Hey Alana! Your comments are so wise and true. These pick-a-team ways of thinking drive me bananas too. As bisexuals we are open to so much, and yet there are folks who insist on seeing us as “less” rather than “more”. Grrr! Thanks so much for commenting. Such a pleasure to see you here.

    • dwoz says:

      Back some years ago, I had a friend who was bisexual (he). Commenting on his leanings once, he stated that of the two of us walking into a club, one of us (him) had TWICE the opportunity to leave with a partner.

      Have to admit, he had a point.


  6. Lana Fox says:

    Zara and dwoz! Thank you! 😉

  7. dwoz says:

    Speaking as a fairly staunch hetero, I see absolutely ZERO ambiguity in bisexuality, save perhaps for the disassociation of sex from procreation. But that’s hardly a uniquely bisexual conundrum, is it?

    I don’t know if my own self-identification has anything to do with that opinion, but my hetero-ness stems from my utter personal indifference to same-sex-sex, not from aversion to it.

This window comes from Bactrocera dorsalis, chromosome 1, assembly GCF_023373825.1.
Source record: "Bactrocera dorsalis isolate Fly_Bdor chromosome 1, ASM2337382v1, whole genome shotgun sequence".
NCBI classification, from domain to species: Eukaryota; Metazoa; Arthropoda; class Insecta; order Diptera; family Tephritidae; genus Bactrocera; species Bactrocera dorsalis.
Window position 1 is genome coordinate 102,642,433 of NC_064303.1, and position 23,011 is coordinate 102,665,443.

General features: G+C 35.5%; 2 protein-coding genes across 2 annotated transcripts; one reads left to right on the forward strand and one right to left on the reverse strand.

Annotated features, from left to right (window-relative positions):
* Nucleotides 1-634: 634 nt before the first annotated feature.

8. Gloria says:

    Thank you for saying this and bringing the discussion to the table.

    The people who know me well know that I have had sex with both men and women and that I find women sexually attractive – but that I 100% identify as heterosexual. And, actually, it took many experiences and much reflection and a whole lot of time thinking about the very things you mention here to find myself so firmly rooted in that sexual identification. How can I say with assuredness that I’m straight after clearly stating that I’ve had experiences that may identify me as otherwise? Because I say so. So there.

    Very interesting. Thanks for the discussion. And welcome aboard!

    • Lana Fox says:

      Thank you, Gloria. What you say makes absolute sense. You are who you are, and you do the world a huge favor by honoring that. I raise a pint and toast you!